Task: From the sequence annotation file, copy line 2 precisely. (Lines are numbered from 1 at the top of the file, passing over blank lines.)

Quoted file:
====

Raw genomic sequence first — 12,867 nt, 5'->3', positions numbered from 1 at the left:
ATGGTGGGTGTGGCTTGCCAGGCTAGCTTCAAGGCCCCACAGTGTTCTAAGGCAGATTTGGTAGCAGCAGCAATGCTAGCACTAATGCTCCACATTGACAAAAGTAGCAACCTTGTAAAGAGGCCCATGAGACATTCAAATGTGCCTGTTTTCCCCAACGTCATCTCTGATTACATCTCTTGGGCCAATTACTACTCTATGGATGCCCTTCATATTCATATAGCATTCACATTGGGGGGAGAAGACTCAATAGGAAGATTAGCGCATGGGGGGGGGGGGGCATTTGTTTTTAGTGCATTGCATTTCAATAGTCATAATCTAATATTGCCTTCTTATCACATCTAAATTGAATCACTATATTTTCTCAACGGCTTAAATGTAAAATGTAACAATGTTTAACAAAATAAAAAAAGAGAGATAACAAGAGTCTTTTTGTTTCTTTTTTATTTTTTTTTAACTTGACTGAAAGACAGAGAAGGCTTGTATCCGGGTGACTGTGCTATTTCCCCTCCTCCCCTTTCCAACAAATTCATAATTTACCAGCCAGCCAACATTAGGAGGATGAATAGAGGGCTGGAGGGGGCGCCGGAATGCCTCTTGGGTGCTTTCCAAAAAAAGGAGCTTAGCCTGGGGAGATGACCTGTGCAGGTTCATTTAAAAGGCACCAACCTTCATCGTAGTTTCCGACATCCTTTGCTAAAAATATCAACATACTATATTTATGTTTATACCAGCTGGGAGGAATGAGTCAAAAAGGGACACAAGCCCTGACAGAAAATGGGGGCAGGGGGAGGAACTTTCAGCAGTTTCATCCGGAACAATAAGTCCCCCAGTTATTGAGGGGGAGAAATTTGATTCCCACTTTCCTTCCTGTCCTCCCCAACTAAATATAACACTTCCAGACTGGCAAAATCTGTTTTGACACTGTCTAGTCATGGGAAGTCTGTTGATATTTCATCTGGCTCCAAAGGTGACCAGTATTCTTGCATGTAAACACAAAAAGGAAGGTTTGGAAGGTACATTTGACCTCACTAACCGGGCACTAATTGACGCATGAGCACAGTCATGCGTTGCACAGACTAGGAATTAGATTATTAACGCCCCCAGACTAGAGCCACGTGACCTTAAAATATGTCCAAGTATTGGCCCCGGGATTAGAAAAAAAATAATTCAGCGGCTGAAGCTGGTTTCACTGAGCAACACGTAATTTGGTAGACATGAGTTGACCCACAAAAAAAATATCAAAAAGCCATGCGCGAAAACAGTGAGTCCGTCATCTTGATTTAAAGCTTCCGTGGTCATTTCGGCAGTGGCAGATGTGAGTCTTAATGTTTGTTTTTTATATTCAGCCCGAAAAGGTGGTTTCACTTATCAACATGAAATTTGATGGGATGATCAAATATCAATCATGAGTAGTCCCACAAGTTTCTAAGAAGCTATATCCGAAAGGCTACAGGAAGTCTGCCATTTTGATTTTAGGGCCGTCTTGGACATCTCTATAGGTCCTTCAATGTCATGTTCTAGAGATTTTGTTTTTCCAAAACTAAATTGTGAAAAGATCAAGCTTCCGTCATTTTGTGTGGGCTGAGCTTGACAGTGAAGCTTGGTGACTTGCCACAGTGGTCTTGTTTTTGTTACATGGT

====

ATGGTGGGTGTGGCTTGCCAGGCTAGCTTCAAGGCCCCACAGTGTTCTAAGGCAGATTTGGTAGCAGCAGCAATGCTAGCACTAATGCTCCACATTGACAAAAGTAGCAACCTTGTAAAGAGGCCCATGAGACATTCAAATGTGCCTGTTTTCCCCAACGTCATCTCTGATTACATCTCTTGGGCCAATTACTACTCTATGGATGCCCTTCATATTCATATAGCATTCACATTGGGGGGAGAAGACTCAATAGGAAGATTAGCGCATGGGGGGGGGGGGGCATTTGTTTTTAGTGCATTGCATTTCAATAGTCATAATCTAATATTGCCTTCTTATCACATCTAAATTGAATCACTATATTTTCTCAACGGCTTAAATGTAAAATGTAACAATGTTTAACAAAATAAAAAAAGAGAGATAACAAGAGTCTTTTTGTTTCTTTTTTATTTTTTTTTAACTTGACTGAAAGACAGAGAAGGCTTGTATCCGGGTGACTGTGCTATTTCCCCTCCTCCCCTTTCCAACAAATTCATAATTTACCAGCCAGCCAACATTAGGAGGATGAATAGAGGGCTGGAGGGGGCGCCGGAATGCCTCTTGGGTGCTTTCCAAAAAAAGGAGCTTAGCCTGGGGAGATGACCTGTGCAGGTTCATTTAAAAGGCACCAACCTTCATCGTAGTTTCCGACATCCTTTGCTAAAAATATCAACATACTATATTTATGTTTATACCAGCTGGGAGGAATGAGTCAAAAAGGGACACAAGCCCTGACAGAAAATGGGGGCAGGGGGAGGAACTTTCAGCAGTTTCATCCGGAACAATAAGTCCCCCAGTTATTGAGGGGGAGAAATTTGATTCCCACTTTCCTTCCTGTCCTCCCCAACTAAATATAACACTTCCAGACTGGCAAAATCTGTTTTGACACTGTCTAGTCATGGGAAGTCTGTTGATATTTCATCTGGCTCCAAAGGTGACCAGTATTCTTGCATGTAAACACAAAAAGGAAGGTTTGGAAGGTACATTTGACCTCACTAACCGGGCACTAATTGACGCATGAGCACAGTCATGCGTTGCACAGACTAGGAATTAGATTATTAACGCCCCCAGACTAGAGCCACGTGACCTTAAAATATGTCCAAGTATTGGCCCCGGGATTAGAAAAAAAATAATTCAGCGGCTGAAGCTGGTTTCACTGAGCAACACGTAATTTGGTAGACATGAGTTGACCCACAAAAAAAATATCAAAAAGCCATGCGCGAAAACAGTGAGTCCGTCATCTTGATTTAAAGCTTCCGTGGTCATTTCGGCAGTGGCAGATGTGAGTCTTAATGTTTGTTTTTTATATTCAGCCCGAAAAGGTGGTTTCACTTATCAACATGAAATTTGATGGGATGATCAAATATCAATCATGAGTAGTCCCACAAGTTTCTAAGAAGCTATATCCGAAAGGCTACAGGAAGTCTGCCATTTTGATTTTAGGGCCGTCTTGGACATCTCTATAGGTCCTTCAATGTCATGTTCTAGAGATTTTGTTTTTCCAAAACTAAATTGTGAAAAGATCAAGCTTCCGTCATTTTGTGTGGGCTGAGCTTGACAGTGAAGCTTGGTGACTTGCCACAGTGGTCTTGTTTTTGTTACATGGT